I forgot to mention this in my last post, but Brandy and I went to Yanko’s that Sunday for “Georgiev Den.” People here usually get together and eat lamb. It’s the Bulgarian Military holiday. It’s also something like New Year’s for the Roma. It signified the first day of the working year – when the Roma would pack their belongings and go into the forests for extended periods of time to work. Brandy cooked a delicious meal, and Yanko barbecued some pork chops. We drank entirely too much wine and had a bunch of fun laughing and talking to one another. Brandy and I came home later in the evening, and we pretty much passed out. The great thing was that Brandy and Yanko had a really good conversation. On the way home, she told me, “I should work for your organization, and you should have been placed at my school.” I don’t know about that, but it is a good reminder of how fortunate I am.
I have given up one of my classes. My little kids don’t come anymore, and while I love them, I’m glad to be free of them. They’re wonderful, little nuts who were my only reason for going up to the center on Fridays. Now that I have my Fridays free, I’ll have to get out more often.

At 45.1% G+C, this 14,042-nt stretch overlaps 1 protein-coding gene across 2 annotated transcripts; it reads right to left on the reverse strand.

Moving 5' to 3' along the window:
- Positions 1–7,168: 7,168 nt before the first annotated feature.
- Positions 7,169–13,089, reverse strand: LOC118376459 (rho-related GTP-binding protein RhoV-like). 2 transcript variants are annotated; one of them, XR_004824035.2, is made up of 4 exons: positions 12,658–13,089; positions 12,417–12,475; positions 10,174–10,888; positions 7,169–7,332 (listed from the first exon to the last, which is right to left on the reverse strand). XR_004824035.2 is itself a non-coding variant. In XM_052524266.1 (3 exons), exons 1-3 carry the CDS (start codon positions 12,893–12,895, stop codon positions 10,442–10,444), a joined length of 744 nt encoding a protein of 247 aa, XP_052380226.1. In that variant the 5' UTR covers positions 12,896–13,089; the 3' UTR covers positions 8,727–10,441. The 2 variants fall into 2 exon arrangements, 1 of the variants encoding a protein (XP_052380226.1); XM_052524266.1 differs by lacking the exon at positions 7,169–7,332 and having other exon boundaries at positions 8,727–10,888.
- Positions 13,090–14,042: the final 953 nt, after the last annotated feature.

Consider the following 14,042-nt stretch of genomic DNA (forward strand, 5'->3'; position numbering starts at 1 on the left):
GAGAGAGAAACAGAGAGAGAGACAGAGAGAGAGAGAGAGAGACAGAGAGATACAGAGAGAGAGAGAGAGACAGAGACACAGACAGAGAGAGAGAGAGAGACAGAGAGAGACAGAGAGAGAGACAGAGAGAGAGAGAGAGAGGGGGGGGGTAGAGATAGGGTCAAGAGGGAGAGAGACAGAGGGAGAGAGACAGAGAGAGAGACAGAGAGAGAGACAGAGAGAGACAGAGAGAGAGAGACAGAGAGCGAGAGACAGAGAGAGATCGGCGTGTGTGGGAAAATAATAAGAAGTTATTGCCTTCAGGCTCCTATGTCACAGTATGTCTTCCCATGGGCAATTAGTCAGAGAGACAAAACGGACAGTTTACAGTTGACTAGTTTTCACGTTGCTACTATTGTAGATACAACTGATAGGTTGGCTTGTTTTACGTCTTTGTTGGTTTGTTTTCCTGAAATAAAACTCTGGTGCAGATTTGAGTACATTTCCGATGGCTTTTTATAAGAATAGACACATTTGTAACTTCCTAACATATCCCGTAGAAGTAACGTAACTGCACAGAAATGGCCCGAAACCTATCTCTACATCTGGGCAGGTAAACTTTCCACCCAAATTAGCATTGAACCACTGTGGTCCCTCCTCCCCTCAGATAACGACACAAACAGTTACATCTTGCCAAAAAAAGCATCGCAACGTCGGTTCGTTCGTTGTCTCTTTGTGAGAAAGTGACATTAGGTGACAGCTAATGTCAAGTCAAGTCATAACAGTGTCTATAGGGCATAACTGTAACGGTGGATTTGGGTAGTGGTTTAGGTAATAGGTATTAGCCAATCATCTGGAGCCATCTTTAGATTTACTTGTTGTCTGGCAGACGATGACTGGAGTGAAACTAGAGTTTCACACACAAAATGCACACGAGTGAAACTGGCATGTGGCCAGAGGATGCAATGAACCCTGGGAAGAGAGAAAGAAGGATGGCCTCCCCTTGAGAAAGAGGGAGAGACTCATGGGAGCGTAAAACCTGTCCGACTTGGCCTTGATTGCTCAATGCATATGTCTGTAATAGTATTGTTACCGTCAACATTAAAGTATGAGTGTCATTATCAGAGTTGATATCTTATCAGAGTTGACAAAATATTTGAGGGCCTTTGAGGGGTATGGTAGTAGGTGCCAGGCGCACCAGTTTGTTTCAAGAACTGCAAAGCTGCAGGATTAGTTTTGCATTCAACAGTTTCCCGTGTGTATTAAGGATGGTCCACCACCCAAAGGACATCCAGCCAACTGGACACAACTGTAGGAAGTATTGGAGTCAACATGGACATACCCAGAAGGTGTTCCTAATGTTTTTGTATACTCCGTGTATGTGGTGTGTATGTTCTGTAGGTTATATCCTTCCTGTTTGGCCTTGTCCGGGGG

I was invited to go to Sunny Beach on the Black Sea coast with the graduating class from Brandy’s school. The class teacher is one of my English students, and she invited me to come along. She said that I wouldn’t even have to chaperone or anything. I was invited as a guest, and I could do whatever I wanted. I talked to my organization, and they said I should go. So I’m going. Brandy is going, too. It should be fun. I can’t complain about four days in a four star hotel on the Black Sea.